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We're still no closer to discovering what Jim Jefferies' idea of a perfect defensive formation is. He chose a three/five man version - the Magnificent Prez, the pretty-damn' tough Petric, and Grant Murray, whose attitude can never be faulted: and two wide men, Naysmith and Locke.
With Severin restored to the middle of the action from his still-impossible-to-fathom view from the pitch's edge against Hibernian, there was at least a contest for the ball which Hearts just about got the better of. In fact, their determination in the tackle was just about what won Hearts this game. It certainly wasn't skill wot dun it, 'cause there was very, very little throughout the game till near the end when Fulton showed how good he is when he doesn't need to be. Until then, he hadn't shown very much. Cameron has lost his form for the minute but you get your 90 minutes' worth and Dundee rarely had a comfortable time in the middle of the park. Hearts are badly-hamstrung by the lack of a top-class striker. McSwegan was injured, which is bad news: he is good at leading the line, and good at scoring goals. Unfortunately he can't do both at the same time.
Adam's injury is less worrying, since he can't do either any more.
That leaves Gary Wales, and here lies the dilemma - is he any good? Will giving him a regular game make him better, or will he get in the way of our push for a big fat European cheque? There were times he looked slow to realise what was going on, but he was enthusiastic and it was good to see the opposition's defence being rushed. Unfortunately he scorned the only real chance of the game, but his finish was spectacularly poor and the only thing the photographers took was evasive action. But most disappointing was that Hearts' defensive security didn't let Cameron and Fulton into the Dundee penalty box ever: instead it was Severin who made telling bursts to join the attack, where Jackson was the auxilliary striker. Jackson didn't look very good, but he never does when it's a scrappy game, and he was left isolated all too often and most of his clever passes ended up looking not-very-clever. Hearts' threats came mainly from set-pieces and from a corner Severin's shot was tipped onto the bar by Douglas: and shortly afterward the ball was in the net from the next one, the ball pinballing to Wales who was alert enough to smack it in the net.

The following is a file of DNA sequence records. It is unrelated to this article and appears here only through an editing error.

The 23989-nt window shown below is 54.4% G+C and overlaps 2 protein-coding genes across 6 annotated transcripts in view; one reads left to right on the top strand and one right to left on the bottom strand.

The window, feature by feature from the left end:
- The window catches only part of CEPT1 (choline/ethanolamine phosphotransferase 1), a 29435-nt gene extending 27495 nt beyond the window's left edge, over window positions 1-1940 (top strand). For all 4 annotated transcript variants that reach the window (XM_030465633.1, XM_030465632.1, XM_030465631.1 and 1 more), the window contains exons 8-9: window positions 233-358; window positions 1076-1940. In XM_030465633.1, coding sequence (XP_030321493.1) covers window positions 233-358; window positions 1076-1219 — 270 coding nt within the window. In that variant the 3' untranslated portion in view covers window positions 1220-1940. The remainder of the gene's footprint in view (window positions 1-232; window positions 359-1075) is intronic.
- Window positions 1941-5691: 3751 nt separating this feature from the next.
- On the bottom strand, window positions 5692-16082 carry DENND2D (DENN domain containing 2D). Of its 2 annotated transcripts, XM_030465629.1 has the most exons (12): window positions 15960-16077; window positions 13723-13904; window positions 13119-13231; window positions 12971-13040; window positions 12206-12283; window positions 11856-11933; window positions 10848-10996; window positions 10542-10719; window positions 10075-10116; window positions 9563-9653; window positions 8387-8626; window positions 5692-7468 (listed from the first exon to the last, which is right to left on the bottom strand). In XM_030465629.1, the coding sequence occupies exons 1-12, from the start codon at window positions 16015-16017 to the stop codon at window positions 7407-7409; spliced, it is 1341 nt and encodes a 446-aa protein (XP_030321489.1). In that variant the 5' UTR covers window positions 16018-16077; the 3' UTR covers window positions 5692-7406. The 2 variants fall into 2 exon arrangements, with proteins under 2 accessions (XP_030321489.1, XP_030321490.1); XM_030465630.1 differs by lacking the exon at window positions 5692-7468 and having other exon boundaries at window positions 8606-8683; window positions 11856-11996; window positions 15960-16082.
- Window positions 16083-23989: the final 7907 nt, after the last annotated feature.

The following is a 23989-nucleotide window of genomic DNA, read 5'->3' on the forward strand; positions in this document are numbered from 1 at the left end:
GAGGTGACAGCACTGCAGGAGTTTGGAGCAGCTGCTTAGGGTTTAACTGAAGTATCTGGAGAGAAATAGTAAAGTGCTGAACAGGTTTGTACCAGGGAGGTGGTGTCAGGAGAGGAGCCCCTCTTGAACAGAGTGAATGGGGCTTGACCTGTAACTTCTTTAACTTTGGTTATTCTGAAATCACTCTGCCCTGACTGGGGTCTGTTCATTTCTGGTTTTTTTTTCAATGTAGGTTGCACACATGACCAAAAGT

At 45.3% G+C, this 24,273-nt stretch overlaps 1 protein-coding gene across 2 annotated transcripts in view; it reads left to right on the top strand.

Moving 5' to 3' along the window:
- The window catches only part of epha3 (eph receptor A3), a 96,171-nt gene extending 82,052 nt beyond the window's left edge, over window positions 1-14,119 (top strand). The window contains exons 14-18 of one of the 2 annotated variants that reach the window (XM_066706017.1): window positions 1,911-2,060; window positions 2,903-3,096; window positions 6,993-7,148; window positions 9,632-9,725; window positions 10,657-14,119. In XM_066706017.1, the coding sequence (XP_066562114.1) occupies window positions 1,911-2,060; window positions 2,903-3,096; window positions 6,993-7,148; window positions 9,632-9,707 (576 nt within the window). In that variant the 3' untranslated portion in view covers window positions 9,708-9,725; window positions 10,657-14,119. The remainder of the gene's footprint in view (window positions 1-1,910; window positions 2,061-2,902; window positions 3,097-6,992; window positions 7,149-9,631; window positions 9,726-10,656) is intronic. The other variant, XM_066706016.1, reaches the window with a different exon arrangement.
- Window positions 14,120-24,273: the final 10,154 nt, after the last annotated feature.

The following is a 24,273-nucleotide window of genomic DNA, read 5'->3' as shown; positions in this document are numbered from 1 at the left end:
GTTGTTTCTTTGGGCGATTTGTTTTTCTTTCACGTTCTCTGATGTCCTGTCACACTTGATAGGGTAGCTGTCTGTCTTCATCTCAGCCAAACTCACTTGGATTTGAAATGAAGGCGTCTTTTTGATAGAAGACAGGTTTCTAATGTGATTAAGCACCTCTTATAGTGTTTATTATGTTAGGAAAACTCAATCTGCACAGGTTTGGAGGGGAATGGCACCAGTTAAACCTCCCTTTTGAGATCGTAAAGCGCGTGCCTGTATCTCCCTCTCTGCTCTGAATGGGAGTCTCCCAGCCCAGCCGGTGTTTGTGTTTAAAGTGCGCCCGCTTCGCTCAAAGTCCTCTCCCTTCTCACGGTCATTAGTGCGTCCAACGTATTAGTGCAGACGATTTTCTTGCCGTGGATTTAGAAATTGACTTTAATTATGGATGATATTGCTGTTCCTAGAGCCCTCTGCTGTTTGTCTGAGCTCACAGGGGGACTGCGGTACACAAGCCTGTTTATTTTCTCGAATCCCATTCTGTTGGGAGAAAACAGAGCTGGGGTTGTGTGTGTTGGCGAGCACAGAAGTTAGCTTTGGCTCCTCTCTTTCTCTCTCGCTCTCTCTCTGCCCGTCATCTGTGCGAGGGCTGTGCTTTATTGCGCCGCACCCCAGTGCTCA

For once an equaliser didn't look odds-on, but Dundee began to see far too much of the ball, and the midfield backed off long enough to allow the best left foot in Scotland, that of Shaun McSkimming, to smack it off the crossbar: and even during this period Hearts didn't hold any kind of threat on the break. At least they were playing with some fire in their belly, and showing your teeth to hammer-throwers like Dundee is the only language they understand.
So have we learned anything else from all this? Too many fans get all worked up about our performances against the Old Firm - that if we play badly it's the end of the world, that if we play well then we are world-beaters, that every other team in the Premier League will sit back and acknowledge Hearts' footballing superiority and allow us to get on with it. Well, that's Raphael Scheidt. Celtic and Rangers generally allow us to play a bit, and if they're in any danger they'll start kicking us up in the air. For teams like Dundee, that's their opening gambit: which is why we have to get our statement of intent in first. Let's hope Pressley and Simpson and Severin and Petric can physically intimidate the provincials. Once we start beating St Johnstone and co with monotonous regularity, these crappy little upstarts will start to believe they can't.
I still canny understand why Locke is playing. Leclerq came on for him after 70 minutes when it was obvious that one more attempt to foul his opponent as he strolled past would get him booked. What a pity, then, that Locke wasn't booked in the first minute. Tomaschek and Simpson were on the bench. Where and how Jefferies intends to use them isn't yet clear: the word on the street is that Tomaschek has real class, so presumably he'll play in front of the back two; with Naysmith and Leclerq (or Flogel) on either side of him. If there are two orthodox strikers then that leaves three places in midfield: any three from Cameron, Jackson, Severin, Simpson, Fulton and Flogel.
The lack of width is certainly a problem: a lot is being asked of Naysmith at the moment, because he is the one player who really does get forward, and often to the bye-line. Flogel's problem is his lack of ideas from 18 yards out. McSwegan runs down the line very effectively: sadly that means he's not in the middle to score lots of goals. Still we've no idea if Leclerq can do anything: but he can do more than Locke, although Gary did, to his credit, put James Grady out of the game halfway through the first half. It would be wrong to minimise such a contribution.